The historic wooden footbridge over Sunset Lake in Asbury Park, once a trolley bridge, is scheduled to be totally replaced next year after it was seriously damaged during Superstorm Sandy.
Christine Ballard, with the city engineering firm of T&M Associates, told city officials recently that the estimated $900,000 project will probably receive a 90 percent cost reimbursement under the Federal Emergency Management Agency program.
She said she expects the reimbursement will be received if the bridge is done with “full replacement in-kind,” which means the historic bridge will be replaced just as it is except for any required handicapped-accessibility modifications.
She said the bridge, which dates back to the Victorian era, was so seriously damaged during Sandy that it needs to be totally replaced.
“It is beyond repair. We will make sure we follow the necessary steps so the city is reimbursed. Any changes could trigger non-reimbursement but my best guess is you will get the reimbursement,” she said.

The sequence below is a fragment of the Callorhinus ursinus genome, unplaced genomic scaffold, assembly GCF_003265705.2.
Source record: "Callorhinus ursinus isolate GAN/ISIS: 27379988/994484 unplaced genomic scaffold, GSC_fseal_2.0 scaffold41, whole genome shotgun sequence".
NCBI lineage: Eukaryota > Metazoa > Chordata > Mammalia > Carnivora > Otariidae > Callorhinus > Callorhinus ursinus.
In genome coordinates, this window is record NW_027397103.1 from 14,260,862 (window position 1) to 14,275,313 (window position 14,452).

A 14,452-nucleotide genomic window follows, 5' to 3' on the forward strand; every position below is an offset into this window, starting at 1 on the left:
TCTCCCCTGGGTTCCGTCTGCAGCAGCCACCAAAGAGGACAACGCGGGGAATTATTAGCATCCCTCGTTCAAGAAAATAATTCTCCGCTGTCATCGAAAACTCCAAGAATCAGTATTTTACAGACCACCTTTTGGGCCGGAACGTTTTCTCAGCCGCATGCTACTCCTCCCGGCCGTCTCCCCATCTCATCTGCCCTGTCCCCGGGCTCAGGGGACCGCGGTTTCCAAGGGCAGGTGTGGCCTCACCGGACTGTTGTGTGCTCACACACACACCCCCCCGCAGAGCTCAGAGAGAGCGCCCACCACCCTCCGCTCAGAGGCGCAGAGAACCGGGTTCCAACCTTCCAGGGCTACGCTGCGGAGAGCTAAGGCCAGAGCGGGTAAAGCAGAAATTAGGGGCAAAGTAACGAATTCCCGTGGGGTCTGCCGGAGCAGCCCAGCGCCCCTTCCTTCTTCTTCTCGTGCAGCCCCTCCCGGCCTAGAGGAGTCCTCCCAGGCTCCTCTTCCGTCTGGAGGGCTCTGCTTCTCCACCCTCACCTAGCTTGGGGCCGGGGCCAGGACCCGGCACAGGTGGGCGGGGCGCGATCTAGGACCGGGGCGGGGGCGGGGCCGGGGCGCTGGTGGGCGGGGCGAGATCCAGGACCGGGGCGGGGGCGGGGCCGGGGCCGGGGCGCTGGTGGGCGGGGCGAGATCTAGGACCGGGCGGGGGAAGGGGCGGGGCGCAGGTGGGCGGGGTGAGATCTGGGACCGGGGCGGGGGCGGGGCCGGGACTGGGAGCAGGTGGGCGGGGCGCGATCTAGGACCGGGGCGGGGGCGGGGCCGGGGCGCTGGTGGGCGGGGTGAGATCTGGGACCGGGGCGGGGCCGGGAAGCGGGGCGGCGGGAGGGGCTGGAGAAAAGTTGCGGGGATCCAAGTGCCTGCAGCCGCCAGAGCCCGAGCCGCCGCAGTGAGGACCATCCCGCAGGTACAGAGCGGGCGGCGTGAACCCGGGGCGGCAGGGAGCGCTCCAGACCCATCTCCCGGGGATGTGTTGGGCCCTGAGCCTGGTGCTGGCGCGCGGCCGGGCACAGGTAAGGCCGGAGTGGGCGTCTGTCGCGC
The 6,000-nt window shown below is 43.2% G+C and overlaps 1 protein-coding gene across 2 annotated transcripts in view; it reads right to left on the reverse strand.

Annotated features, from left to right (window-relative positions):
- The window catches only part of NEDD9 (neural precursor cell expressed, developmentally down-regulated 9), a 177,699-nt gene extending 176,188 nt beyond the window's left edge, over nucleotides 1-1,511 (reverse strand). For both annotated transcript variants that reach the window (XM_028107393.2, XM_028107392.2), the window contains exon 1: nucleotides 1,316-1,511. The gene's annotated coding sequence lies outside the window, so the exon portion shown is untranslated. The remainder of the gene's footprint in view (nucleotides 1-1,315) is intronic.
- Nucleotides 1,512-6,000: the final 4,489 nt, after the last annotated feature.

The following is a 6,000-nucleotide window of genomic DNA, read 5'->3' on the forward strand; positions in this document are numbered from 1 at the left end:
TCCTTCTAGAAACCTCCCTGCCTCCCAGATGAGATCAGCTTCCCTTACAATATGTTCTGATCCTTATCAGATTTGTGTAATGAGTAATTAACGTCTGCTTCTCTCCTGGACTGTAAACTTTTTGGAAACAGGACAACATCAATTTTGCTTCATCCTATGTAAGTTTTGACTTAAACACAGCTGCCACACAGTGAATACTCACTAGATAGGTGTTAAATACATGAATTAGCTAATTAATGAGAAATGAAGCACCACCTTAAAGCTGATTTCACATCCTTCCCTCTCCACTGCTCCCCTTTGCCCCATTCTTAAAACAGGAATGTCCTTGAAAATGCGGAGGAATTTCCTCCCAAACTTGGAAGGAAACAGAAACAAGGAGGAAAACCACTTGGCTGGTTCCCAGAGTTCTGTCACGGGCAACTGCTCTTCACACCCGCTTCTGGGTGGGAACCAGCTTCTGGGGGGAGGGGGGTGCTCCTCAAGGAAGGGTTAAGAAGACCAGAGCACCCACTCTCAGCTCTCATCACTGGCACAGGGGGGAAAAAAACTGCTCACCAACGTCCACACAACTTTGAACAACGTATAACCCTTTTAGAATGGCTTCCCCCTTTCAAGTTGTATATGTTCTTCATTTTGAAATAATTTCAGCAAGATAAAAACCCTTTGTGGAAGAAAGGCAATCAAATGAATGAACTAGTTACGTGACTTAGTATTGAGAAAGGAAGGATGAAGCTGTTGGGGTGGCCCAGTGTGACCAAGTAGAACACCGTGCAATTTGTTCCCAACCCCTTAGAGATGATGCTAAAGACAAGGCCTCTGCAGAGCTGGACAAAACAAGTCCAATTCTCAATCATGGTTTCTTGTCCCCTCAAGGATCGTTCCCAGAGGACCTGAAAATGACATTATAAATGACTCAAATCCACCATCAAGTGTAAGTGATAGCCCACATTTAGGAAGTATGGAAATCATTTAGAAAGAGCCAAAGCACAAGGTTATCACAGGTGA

Ballard said costs to replace the bridge are estimated at $825,000 with an additional $87,500 for engineering and design.
The city currently has $450,000 set aside for the project.
Ballard said that since design, permitting, and bidding for the contract still need to take place, the project is not expected to begin until sometime next year.
The bridge, which was used by a city-wide trolley to cross over, has been closed to pedestrian traffic since the storm. The only way for pedestrians to cross Sunset Lake now is to walk around its perimeter or cross at the Grand Avenue Bridge.
The State Historical Preservation Office (SHPO) also reviewed the bridge repair application because the bridge is considered an historic structure.
According the Helen Pike’s book “Asbury Park’s Glory Days,” the trolley and the bridge were built to move people from the train station to other east-side destinations. The line was ultimately expected to be connected to Long Branch.
According to old maps, the trolley went down Main Street from the train station (now the James Howard Transportation Center), turned east on Asbury Avenue and then north on Emory Street. It then crossed over Sunset Lake on the wooden bridge and proceeded to Eighth Avenue. At Eighth Avenue it would make a right to Kingsley Street and then head south to Cookman Avenue. It would then go back to the train station and start the loop again.
In 1923 the trolleys were ended and buses took over the routes but the popular advent of the automobile proved to ultimately be the way people wanted to be moved around